Part 3 Chapter 10 My father didn't make it to even one of my games, but he did read the box scores in the paper. "You're really racking up the points," he said at breakfast on Saturday morning

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Part 3 -- Chapter 10
My father didn't make it to even one of my games,

but he did read the box scores in the paper. "You're

really racking up the points," he said at breakfast

on Saturday morning. I nodded, and then he started

talking about the Lasker Award and the plans for

the trip to Boston. They were leaving December 17

and returning the twenty-second.
"If you have any friends you want to visit, write

them and tell them you're coming," my father said

as he poured sugar on top of his Grape-Nuts. "You

must have buddies you're anxious to see."
It was a shock, right out of the blue. It had

never occurred to me that I would go to the award

ceremony. He was always winning awards, and I'd

never gone before. I'd never even been asked. Now,

right at the beginning of my senior year of basket-

ball, he expected me to miss my games.
"What about school?" I said. "What about bas-

"You'll only miss a few games, and you can bring

your books. We'll have a great time."
"I've never been to any of your other meetings,"

I blurted out.
My father looked away, hurt.
"Joe," my mother said, "I don't think you un-

derstand what the Lasker Award is. It is one of the

highest awards a scientist can receive. It's like win-

ning the N.B.A. title. Your father has done that. He's

won. You don't want to miss that, do you? You

may not think you want to go, but when you get

older you'll be glad you did."
They both stood up in that way of theirs that

means the conversation is over, that everything has

been settled.
"Thanks a lot," I said. "why don't you just come

right out and say that nothing I do is important?"

I stared right at my father. "You haven't bothered

to come to one game all year, but you'll drag me

three thousand miles to some little hall and make

me stand and clap for you."
I stopped, but for once he didn't say anything,

so for once I was able to finish. "Let me tell you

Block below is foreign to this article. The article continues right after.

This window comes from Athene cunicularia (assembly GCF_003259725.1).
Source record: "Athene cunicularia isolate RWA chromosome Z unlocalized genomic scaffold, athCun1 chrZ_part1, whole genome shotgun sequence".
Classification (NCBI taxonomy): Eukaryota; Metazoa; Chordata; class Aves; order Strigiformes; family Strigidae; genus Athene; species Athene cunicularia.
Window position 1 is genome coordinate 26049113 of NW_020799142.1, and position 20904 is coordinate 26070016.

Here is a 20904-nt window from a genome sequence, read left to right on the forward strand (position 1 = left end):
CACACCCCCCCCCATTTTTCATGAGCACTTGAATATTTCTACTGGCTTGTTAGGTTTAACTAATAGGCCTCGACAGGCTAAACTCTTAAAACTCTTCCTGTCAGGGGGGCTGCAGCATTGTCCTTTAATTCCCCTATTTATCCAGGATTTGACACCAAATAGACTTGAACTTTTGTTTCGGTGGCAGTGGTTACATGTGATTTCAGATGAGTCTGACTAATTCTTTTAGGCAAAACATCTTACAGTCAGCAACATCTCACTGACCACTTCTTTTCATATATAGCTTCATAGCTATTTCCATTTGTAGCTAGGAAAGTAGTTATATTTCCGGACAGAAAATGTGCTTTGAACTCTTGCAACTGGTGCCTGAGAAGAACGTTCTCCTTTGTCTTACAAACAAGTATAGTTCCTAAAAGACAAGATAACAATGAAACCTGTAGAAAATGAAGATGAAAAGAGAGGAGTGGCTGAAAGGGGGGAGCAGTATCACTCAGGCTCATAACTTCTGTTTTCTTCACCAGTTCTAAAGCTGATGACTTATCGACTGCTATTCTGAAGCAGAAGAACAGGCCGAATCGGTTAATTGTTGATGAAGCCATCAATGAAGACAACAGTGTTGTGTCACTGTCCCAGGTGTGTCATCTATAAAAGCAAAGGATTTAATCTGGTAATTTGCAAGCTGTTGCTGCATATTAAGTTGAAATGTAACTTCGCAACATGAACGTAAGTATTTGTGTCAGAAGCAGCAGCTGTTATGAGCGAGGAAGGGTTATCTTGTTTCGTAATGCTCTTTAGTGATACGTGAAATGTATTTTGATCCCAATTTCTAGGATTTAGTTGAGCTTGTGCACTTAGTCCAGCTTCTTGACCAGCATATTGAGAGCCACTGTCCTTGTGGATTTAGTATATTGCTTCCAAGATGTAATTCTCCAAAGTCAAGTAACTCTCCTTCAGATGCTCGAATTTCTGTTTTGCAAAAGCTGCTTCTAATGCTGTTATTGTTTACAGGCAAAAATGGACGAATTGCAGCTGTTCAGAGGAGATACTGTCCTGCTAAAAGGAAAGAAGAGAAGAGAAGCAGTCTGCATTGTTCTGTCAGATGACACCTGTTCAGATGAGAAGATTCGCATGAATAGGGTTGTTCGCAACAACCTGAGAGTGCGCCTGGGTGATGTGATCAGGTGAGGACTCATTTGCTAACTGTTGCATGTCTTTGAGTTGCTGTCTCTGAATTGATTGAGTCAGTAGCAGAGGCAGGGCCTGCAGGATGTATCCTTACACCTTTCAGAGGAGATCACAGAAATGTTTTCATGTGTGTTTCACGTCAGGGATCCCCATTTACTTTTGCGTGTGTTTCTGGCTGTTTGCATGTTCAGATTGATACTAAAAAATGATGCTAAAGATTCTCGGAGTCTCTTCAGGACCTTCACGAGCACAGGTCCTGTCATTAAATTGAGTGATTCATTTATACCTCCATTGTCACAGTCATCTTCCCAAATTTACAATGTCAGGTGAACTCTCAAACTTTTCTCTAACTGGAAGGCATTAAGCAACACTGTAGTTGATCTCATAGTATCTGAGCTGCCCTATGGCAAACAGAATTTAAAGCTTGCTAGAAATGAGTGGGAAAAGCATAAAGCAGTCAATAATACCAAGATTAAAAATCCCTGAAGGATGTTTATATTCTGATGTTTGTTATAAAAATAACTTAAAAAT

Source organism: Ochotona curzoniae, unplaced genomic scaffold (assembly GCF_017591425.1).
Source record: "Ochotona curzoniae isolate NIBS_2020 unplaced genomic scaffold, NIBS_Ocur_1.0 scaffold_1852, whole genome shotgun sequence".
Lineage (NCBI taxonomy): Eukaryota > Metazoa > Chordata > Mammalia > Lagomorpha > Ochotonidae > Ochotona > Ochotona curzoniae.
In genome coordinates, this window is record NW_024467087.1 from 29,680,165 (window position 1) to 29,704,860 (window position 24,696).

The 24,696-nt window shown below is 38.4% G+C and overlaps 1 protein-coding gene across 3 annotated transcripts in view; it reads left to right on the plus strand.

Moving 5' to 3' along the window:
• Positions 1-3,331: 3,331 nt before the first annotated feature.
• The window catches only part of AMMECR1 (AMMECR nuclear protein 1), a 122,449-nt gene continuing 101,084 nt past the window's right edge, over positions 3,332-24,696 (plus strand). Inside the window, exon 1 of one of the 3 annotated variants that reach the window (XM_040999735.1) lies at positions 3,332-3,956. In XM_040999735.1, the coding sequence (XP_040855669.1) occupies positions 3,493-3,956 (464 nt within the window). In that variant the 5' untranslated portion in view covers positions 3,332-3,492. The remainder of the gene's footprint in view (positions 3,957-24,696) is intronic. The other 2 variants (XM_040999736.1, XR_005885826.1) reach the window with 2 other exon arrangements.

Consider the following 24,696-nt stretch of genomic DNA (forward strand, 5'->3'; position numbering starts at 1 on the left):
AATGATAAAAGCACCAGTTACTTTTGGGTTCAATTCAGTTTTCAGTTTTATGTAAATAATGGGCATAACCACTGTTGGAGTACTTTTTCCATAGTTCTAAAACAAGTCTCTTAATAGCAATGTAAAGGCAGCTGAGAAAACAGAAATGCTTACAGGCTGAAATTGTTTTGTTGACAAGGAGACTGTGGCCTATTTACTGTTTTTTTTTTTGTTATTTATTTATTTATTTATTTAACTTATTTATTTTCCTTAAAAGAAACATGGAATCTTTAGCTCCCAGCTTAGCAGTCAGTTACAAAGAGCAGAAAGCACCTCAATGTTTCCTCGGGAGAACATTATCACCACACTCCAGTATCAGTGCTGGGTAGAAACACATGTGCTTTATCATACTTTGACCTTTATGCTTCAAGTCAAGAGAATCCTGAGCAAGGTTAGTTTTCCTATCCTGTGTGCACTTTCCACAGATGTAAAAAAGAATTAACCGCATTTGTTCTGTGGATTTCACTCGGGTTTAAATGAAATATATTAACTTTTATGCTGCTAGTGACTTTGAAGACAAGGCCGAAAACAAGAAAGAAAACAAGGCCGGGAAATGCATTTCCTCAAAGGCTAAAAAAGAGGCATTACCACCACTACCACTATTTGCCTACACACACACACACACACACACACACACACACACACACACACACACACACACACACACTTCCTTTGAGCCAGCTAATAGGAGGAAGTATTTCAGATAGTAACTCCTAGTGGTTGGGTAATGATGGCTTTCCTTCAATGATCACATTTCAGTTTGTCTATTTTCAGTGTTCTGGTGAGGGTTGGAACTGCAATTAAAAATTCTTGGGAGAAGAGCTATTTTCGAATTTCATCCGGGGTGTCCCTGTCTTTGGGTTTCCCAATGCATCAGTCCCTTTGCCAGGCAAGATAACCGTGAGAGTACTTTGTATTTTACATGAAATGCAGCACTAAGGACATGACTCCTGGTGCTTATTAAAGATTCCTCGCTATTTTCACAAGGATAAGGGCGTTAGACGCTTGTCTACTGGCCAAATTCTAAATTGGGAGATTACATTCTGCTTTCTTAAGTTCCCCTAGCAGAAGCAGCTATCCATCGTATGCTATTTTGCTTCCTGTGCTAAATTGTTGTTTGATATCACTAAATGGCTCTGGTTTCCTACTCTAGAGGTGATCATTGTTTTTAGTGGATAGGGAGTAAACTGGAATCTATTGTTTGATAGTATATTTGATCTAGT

something, Father," I said in a shaky voice. "You

should watch me play basketball. Basketball is the

only thing I do really well. If you saw me play,

you'd be proud of me. I know I'm not what you

had in mind, but I'm the only son you've got."
With that I left the kitchen. I was so angry my

whole body was shaking. I went up to my room

and fought down the choking feeling in my throat.
I thought I would just stay in all day and think.

But I got bored sitting up there, so around noon I

slipped down the stairs. I figured I'd go over to

Loyal High and blow off steam by shooting some

baskets. I didn't make a sound, but my mother must

have been watching for me. She stopped me on the

porch and told me she'd canceled my reservation.

"You can still change your mind. Talk to your

teachers, talk to the coach. See what they say."
I nodded, but I wasn't going to talk to anybody.
"I'm going to go shoot some hoops, now. I'll be

back later."
I should have been ecstatic. I'd won a victory at

home over my father -- and that was a rarity. But

I didn't feel much like celebrating.
I hadn't lied. Everything I'd said to my father was

true. But I still felt awful, maybe because he could

have said the exact same things to me. I never paid

attention to what he did. That was partly because

it was so hard to understand what he was doing.

But occasionally there'd be articles in the news-

paper that I could have read. My mother always cut

them out for me. I'd stuff them in my pocket, and

sometimes I'd even read the first paragraph. But

most of the time I'd forget about them and then

trash them when I emptied my pockets.
I was practicing free throws when I heard the

ball bounce. I turned around and saw Ross. I didn't

know what to do or how to act, whether to ignore

him or take a punch at him. He gave me a vague

nod and dribbled by me for a lay-in. He could have

at least gone to another hoop to shoot, but he didn't.

It was certain. I wasn't moving.
"I never expected to see you here," he said as he

retrieved his ball.
"Why not? It's a free country."
Ross shrugged his shoulders. We shot in silence

for a few minutes. He was making everything; I

couldn't hit a thing.
"Why did you do it?" I finally asked.
"Do what?"
"Don't play dumb with me. You know what I'm

talking about."
Ross stopped shooting. "You make me laugh.

You act like I killed somebody -- a few bushes, a

couple of burning sticks. I'll admit the rock through

the window was too much, but that wasn't my idea.

Where was the harm?"
"Where was the harm!" I yelled. "The harm was

in what it did to my parents. You made them so

nervous they jumped every time they heard a sound --

they still do. That's where the harm is."
Ross swished a jumper and ran down the ball.

"Come off it, Joe. I read that article. I saw the way

you looked at your old man when I ate lunch at

your place. I did you a favor. You hate your old

man's guts."
"That's not true."
"Oh, isn't it?"
"No, it isn't!"
"Fine, have it your way. I don't care."
I was seething inside. If his ball came in my di-

rection I let it go and made him chase it down. He

did the same thing to me. At twelve-thirty Ross

netted a final shot and disappeared into the Loyal

High gym.
I practiced for another thirty minutes. Once I

calmed down I started to wonder if Ross could be

right. Did I really hate my father? Maybe that was

why I felt a little off whenever I saw his name in

the paper, why I couldn't stand the idea of going

back to Boston with him. A lot of things had gone

wrong between us, and I hadn't knocked myself out

trying to make them go right.

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